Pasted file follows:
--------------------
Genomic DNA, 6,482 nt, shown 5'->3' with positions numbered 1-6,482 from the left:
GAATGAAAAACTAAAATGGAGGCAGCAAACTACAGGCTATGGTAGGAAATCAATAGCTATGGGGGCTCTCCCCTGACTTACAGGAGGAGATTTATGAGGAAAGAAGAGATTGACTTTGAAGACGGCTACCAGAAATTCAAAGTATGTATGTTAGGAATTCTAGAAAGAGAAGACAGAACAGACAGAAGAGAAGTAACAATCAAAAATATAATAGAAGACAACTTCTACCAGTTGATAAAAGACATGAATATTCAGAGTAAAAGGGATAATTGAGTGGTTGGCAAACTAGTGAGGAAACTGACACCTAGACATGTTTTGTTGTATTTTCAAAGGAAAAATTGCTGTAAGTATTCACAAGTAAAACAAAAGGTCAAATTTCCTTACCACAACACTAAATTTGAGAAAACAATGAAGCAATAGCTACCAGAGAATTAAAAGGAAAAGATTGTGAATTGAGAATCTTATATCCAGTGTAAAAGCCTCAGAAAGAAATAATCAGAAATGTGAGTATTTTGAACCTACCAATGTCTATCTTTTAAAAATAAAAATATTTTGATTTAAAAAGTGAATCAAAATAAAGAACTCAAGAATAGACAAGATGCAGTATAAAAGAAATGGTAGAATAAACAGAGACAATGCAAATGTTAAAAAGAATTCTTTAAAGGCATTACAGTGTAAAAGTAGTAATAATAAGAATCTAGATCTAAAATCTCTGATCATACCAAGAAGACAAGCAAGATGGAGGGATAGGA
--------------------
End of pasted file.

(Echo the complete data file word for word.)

Genomic DNA, 6,482 nt, shown 5'->3' with positions numbered 1-6,482 from the left:
GAATGAAAAACTAAAATGGAGGCAGCAAACTACAGGCTATGGTAGGAAATCAATAGCTATGGGGGCTCTCCCCTGACTTACAGGAGGAGATTTATGAGGAAAGAAGAGATTGACTTTGAAGACGGCTACCAGAAATTCAAAGTATGTATGTTAGGAATTCTAGAAAGAGAAGACAGAACAGACAGAAGAGAAGTAACAATCAAAAATATAATAGAAGACAACTTCTACCAGTTGATAAAAGACATGAATATTCAGAGTAAAAGGGATAATTGAGTGGTTGGCAAACTAGTGAGGAAACTGACACCTAGACATGTTTTGTTGTATTTTCAAAGGAAAAATTGCTGTAAGTATTCACAAGTAAAACAAAAGGTCAAATTTCCTTACCACAACACTAAATTTGAGAAAACAATGAAGCAATAGCTACCAGAGAATTAAAAGGAAAAGATTGTGAATTGAGAATCTTATATCCAGTGTAAAAGCCTCAGAAAGAAATAATCAGAAATGTGAGTATTTTGAACCTACCAATGTCTATCTTTTAAAAATAAAAATATTTTGATTTAAAAAGTGAATCAAAATAAAGAACTCAAGAATAGACAAGATGCAGTATAAAAGAAATGGTAGAATAAACAGAGACAATGCAAATGTTAAAAAGAATTCTTTAAAGGCATTACAGTGTAAAAGTAGTAATAATAAGAATCTAGATCTAAAATCTCTGATCATACCAAGAAGACAAGCAAGATGGAGGGATAGGA